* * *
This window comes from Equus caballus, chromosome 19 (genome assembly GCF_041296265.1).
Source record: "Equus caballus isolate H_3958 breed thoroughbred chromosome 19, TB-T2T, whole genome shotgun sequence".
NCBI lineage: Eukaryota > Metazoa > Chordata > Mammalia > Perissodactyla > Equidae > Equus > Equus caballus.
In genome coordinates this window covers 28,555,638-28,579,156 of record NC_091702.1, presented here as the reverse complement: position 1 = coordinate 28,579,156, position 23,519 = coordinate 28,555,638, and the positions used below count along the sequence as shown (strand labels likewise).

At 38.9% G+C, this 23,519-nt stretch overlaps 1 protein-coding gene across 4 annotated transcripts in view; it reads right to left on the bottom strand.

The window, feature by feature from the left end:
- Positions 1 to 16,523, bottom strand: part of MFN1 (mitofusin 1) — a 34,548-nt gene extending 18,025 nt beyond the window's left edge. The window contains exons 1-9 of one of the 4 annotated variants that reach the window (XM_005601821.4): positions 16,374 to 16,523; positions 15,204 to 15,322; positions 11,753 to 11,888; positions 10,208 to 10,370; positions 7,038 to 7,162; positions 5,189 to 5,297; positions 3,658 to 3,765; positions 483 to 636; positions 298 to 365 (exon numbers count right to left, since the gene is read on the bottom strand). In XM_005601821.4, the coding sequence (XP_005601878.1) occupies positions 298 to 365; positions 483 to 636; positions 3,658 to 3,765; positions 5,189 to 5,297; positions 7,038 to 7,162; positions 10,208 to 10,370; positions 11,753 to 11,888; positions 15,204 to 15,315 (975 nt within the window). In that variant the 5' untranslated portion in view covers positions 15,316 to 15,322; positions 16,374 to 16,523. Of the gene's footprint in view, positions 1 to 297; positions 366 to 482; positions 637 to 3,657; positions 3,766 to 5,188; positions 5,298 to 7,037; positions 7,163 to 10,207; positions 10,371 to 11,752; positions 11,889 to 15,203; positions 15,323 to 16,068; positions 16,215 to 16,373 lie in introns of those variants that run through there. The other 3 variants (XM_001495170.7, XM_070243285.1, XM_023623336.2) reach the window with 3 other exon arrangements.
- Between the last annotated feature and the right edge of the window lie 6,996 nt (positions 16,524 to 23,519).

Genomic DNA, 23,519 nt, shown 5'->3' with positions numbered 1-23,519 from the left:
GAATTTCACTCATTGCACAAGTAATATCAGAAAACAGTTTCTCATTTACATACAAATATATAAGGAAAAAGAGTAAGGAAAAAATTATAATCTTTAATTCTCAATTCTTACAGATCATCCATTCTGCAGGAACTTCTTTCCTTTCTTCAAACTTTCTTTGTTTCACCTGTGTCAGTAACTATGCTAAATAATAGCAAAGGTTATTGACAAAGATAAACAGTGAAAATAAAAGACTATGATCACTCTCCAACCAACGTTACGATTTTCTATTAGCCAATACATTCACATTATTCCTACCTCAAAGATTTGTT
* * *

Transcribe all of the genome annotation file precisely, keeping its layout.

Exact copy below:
This window comes from Equus caballus, chromosome 19 (genome assembly GCF_041296265.1).
Source record: "Equus caballus isolate H_3958 breed thoroughbred chromosome 19, TB-T2T, whole genome shotgun sequence".
NCBI lineage: Eukaryota > Metazoa > Chordata > Mammalia > Perissodactyla > Equidae > Equus > Equus caballus.
In genome coordinates this window covers 28,555,638-28,579,156 of record NC_091702.1, presented here as the reverse complement: position 1 = coordinate 28,579,156, position 23,519 = coordinate 28,555,638, and the positions used below count along the sequence as shown (strand labels likewise).

At 38.9% G+C, this 23,519-nt stretch overlaps 1 protein-coding gene across 4 annotated transcripts in view; it reads right to left on the bottom strand.

The window, feature by feature from the left end:
- Positions 1 to 16,523, bottom strand: part of MFN1 (mitofusin 1) — a 34,548-nt gene extending 18,025 nt beyond the window's left edge. The window contains exons 1-9 of one of the 4 annotated variants that reach the window (XM_005601821.4): positions 16,374 to 16,523; positions 15,204 to 15,322; positions 11,753 to 11,888; positions 10,208 to 10,370; positions 7,038 to 7,162; positions 5,189 to 5,297; positions 3,658 to 3,765; positions 483 to 636; positions 298 to 365 (exon numbers count right to left, since the gene is read on the bottom strand). In XM_005601821.4, the coding sequence (XP_005601878.1) occupies positions 298 to 365; positions 483 to 636; positions 3,658 to 3,765; positions 5,189 to 5,297; positions 7,038 to 7,162; positions 10,208 to 10,370; positions 11,753 to 11,888; positions 15,204 to 15,315 (975 nt within the window). In that variant the 5' untranslated portion in view covers positions 15,316 to 15,322; positions 16,374 to 16,523. Of the gene's footprint in view, positions 1 to 297; positions 366 to 482; positions 637 to 3,657; positions 3,766 to 5,188; positions 5,298 to 7,037; positions 7,163 to 10,207; positions 10,371 to 11,752; positions 11,889 to 15,203; positions 15,323 to 16,068; positions 16,215 to 16,373 lie in introns of those variants that run through there. The other 3 variants (XM_001495170.7, XM_070243285.1, XM_023623336.2) reach the window with 3 other exon arrangements.
- Between the last annotated feature and the right edge of the window lie 6,996 nt (positions 16,524 to 23,519).

Genomic DNA, 23,519 nt, shown 5'->3' with positions numbered 1-23,519 from the left:
GAATTTCACTCATTGCACAAGTAATATCAGAAAACAGTTTCTCATTTACATACAAATATATAAGGAAAAAGAGTAAGGAAAAAATTATAATCTTTAATTCTCAATTCTTACAGATCATCCATTCTGCAGGAACTTCTTTCCTTTCTTCAAACTTTCTTTGTTTCACCTGTGTCAGTAACTATGCTAAATAATAGCAAAGGTTATTGACAAAGATAAACAGTGAAAATAAAAGACTATGATCACTCTCCAACCAACGTTACGATTTTCTATTAGCCAATACATTCACATTATTCCTACCTCAAAGATTTGTT